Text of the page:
Well, while it was light and reasonably tasty, it just wasn’t the Cream-filled yum-fest I’d hoped for.

Perhaps that’s just the way with BCPs, but a Pie without Pastry seems like no kind of Pie to me…

Where? This specimen came from the Sweet Tooth Factory stall

How Much? £3.20

Rating? 5/10

Nice – but nothing special (and fairly pricey with it). Their Salted Caramel Cheesecake is a much more impressive bet…

Recipe: The Dark Chocolate, Berry & White Chocolate Cream Cheese Cake.

Putting the 'goo' in 'damn good'

Putting the ‘goo’ in ‘damn good’

I do not exaggerate, Ogglers, when I say that this is THE BEST CHOCOLATE CAKE I think I’ve ever had – and all thanks to my pal Mimi (she of the Cinnabon Substitute).

Adapted from a few different recipes that have been expertly fused together, it was made for me as a belated birthday present – and was extremely well received.

With a sponge not unlike a Chocolate Fudge Brownie (moist and slightly chewy at the edges), plus a filling so creamy and perfect it hurts (the berries! The cream cheese! The chocolate!) , I defy you to bake one and leave it alone.

Indeed, so bereft was I when I finished my first, I had to make me a second the very next day.

I kid you not.

Anyway, a million thanks to Mimi for curating the recipe – and for letting me share it with you lot via this blog.

Trust me, Ogglers: homemade cakes don’t get much better than this…

The Dark Chocolate, Berry & White Chocolate Cream Cheese Cake (makes a sponge big enough to feed 10 in one go – or 2 over several sittings)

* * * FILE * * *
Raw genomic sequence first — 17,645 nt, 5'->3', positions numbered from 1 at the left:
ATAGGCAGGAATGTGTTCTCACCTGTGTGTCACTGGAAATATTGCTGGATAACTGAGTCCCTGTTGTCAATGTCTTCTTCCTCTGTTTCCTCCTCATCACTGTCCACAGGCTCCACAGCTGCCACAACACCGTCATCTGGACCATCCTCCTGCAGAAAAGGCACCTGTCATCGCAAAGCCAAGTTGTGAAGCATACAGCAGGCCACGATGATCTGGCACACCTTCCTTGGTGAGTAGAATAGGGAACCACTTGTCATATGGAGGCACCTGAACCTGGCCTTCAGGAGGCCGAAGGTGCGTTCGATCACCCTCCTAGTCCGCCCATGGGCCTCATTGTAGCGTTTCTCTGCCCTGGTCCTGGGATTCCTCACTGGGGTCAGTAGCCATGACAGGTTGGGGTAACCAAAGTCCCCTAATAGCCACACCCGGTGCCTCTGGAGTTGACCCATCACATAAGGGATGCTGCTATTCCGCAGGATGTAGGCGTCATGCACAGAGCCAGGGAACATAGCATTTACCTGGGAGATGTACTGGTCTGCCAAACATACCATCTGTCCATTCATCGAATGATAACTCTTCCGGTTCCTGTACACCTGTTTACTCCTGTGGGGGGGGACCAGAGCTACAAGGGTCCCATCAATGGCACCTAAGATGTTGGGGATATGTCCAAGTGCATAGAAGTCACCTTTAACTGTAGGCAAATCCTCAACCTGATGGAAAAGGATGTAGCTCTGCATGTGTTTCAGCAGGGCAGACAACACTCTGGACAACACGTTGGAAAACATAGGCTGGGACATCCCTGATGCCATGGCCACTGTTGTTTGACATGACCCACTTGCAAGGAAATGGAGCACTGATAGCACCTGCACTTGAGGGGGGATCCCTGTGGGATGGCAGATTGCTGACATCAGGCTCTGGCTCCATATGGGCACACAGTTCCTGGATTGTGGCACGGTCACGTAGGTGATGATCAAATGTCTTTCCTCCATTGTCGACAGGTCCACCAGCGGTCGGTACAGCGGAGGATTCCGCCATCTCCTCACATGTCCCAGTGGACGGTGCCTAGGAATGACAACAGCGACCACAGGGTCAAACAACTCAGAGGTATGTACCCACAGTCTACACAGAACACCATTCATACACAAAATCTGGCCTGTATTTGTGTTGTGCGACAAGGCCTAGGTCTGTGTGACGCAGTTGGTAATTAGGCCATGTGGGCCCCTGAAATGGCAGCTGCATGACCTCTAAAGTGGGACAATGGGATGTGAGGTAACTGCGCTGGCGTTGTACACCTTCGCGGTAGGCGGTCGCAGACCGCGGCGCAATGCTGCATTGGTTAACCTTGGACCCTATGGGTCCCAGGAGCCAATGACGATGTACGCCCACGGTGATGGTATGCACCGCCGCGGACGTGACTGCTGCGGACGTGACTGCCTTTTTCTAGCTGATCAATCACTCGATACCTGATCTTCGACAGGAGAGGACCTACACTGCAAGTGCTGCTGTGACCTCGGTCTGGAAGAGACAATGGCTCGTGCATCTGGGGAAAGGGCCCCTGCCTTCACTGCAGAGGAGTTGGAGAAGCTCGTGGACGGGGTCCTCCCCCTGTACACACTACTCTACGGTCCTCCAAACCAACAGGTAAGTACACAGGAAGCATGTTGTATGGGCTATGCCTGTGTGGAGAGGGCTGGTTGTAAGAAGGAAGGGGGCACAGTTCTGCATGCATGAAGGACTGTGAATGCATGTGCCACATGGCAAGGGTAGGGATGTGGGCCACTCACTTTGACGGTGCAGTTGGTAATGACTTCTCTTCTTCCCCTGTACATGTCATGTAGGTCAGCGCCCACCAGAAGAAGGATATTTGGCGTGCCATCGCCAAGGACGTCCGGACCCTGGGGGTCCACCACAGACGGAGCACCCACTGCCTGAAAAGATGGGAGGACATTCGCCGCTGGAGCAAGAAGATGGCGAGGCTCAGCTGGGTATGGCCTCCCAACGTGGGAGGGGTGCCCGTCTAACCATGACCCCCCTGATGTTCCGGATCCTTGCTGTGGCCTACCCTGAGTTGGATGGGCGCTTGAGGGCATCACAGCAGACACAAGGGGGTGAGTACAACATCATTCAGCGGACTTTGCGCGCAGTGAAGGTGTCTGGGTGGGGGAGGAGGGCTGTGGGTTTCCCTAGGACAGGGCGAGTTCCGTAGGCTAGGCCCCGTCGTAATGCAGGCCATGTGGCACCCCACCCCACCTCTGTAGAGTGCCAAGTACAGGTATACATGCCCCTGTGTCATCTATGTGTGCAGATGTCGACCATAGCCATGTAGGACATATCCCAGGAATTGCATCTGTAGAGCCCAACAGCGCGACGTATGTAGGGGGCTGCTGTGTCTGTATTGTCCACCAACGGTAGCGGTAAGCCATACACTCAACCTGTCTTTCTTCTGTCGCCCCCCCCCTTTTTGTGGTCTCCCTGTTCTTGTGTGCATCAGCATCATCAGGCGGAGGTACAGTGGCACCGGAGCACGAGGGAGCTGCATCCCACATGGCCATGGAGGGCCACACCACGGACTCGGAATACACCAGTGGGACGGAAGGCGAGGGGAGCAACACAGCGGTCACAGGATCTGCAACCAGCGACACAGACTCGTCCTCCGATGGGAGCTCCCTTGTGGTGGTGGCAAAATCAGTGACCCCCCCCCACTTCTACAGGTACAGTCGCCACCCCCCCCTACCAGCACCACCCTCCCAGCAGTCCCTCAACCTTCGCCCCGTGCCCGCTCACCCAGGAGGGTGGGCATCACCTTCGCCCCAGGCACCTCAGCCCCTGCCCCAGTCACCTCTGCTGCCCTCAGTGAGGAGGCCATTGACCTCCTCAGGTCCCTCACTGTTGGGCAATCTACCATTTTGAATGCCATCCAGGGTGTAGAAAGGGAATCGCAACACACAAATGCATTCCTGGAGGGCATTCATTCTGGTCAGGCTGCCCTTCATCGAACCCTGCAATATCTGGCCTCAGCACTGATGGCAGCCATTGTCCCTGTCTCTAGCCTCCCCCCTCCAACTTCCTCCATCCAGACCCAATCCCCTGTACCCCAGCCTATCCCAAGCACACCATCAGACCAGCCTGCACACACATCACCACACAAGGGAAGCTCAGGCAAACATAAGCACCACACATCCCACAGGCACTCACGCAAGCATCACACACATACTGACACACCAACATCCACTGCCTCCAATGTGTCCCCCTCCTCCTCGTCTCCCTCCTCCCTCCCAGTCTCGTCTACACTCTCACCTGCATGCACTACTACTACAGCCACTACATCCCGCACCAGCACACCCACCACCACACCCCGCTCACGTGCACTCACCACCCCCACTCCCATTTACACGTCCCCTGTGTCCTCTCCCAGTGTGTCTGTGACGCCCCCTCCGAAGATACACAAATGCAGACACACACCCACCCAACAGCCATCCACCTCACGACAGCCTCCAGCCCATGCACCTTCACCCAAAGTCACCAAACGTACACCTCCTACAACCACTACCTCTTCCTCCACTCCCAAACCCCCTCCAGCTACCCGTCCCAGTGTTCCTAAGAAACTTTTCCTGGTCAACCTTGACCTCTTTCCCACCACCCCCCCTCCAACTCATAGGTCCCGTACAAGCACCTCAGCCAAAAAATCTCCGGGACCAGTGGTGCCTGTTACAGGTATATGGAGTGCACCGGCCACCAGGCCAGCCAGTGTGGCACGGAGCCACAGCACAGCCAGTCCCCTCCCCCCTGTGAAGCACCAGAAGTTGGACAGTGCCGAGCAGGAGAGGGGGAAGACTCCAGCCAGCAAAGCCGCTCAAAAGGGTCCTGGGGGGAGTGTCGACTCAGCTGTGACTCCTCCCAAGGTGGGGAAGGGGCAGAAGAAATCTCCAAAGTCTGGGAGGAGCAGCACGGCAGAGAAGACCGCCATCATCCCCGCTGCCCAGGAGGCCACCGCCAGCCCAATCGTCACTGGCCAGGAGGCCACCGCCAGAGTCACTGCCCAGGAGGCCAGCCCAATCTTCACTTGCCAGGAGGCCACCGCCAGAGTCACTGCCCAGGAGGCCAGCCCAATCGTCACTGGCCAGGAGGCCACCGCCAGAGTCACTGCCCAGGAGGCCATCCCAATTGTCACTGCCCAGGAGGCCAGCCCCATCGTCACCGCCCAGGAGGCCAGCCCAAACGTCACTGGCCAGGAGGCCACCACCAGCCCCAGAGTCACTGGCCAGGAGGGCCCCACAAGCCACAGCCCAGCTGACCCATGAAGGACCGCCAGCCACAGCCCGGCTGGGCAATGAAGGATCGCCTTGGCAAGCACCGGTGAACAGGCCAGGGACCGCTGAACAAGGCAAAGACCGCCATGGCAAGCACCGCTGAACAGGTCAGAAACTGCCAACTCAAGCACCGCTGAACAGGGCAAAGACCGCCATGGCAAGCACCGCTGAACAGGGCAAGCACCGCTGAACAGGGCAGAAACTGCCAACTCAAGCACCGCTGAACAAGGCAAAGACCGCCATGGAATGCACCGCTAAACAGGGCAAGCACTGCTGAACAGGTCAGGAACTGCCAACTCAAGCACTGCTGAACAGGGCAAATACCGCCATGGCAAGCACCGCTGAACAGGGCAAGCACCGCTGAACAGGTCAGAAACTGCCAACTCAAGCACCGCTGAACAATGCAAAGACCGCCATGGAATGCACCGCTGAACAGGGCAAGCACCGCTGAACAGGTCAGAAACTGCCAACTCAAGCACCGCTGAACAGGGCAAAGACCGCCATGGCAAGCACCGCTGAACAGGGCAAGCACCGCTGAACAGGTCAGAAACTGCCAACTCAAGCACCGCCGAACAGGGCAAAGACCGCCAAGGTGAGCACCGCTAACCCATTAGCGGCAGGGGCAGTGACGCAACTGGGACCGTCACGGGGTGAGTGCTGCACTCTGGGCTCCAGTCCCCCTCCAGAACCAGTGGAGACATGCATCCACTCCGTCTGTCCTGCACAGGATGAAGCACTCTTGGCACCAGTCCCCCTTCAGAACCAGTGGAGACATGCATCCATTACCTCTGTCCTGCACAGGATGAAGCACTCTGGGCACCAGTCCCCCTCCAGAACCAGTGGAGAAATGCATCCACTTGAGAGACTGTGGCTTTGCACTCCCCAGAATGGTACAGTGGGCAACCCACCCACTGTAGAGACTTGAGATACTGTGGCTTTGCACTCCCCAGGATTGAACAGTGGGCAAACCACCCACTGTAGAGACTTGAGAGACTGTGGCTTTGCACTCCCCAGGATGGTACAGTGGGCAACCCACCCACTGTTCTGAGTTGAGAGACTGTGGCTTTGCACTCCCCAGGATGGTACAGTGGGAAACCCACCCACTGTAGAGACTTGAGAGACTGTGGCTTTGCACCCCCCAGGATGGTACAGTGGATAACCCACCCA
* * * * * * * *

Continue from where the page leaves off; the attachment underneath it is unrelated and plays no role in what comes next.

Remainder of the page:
Something to berry your face in

Something to berry your face in

Ingredients:

For the Dark Chocolate Sponge:

  • 125ml cold water
  • 200g broken dark chocolate (the best you can afford)
  • 200g butter
  • 1tbsp dried coffee
  • 85g self raising flour (or 85g plain with ¾ tsp baking powder)
  • 85g plain flour
  • ¼ tsp bicarbonate of soda
  • 200g golden caster sugar (white caster sugar’s fine too, if that’s all you’ve got in your cupboard)
  • 200g brown muscovado sugar (light, preferably)
  • 25g cocoa (or drinking chocolate – though reduce the sugar content by 50g if using the latter)
  • 3 eggs
  • 75ml buttermilk (I used natural yoghurt in its absence – no probs)

For the Berry, White Chocolate & Cream Cheese Filling:

  • 300g icing sugar
  • 250g cream cheese
  • 150g softened butter
  • 100g white chocolate
  • A handful of berries for garnishing – if using fresh raspberries, this works out at about 20 or so. Alternatively, you can also use 3 to 4 tbsp of mixed berries (i.e. blackcurrants, blueberries, redcurrants, etc). Whatever you fancy for extra juice and tartness…

Method:

To Make the Sponge:

  1. Grease a 20cm springform cake tin and line with parchment paper. Preheat the oven to 140 degrees C (fan assisted) or Gas Mark 3
  2. Add the coffee to the cold water and stir well
  3. In a small bowl, beat the eggs and stir in the buttermilk/natural yoghurt. Put aside for later
  4. Pop the dark chocolate, butter and coffee solution into a saucepan. Warm gently and on a low heat, stirring occasionally with a wooden spoon to stop the bottom burning
  5. While the chocolate mixture is melting, put the flours, bicarb, sugars and cocoa together in a large bowl, using your hands to stir out the lumps (a spoon will do the same job if you’d rather not get messy)
  6. Add the egg mixture and the melted chocolate mixture to the flour mixture, then stir the whole lot until it’s smooth and runny
  7. Pour into the tin and bake for approximately 1 hour 20 minutes (until a knife comes out clean when poked through the top)
  8. Keep the cake inside the tin for a few minutes, then carefully turn it out on to a wire rack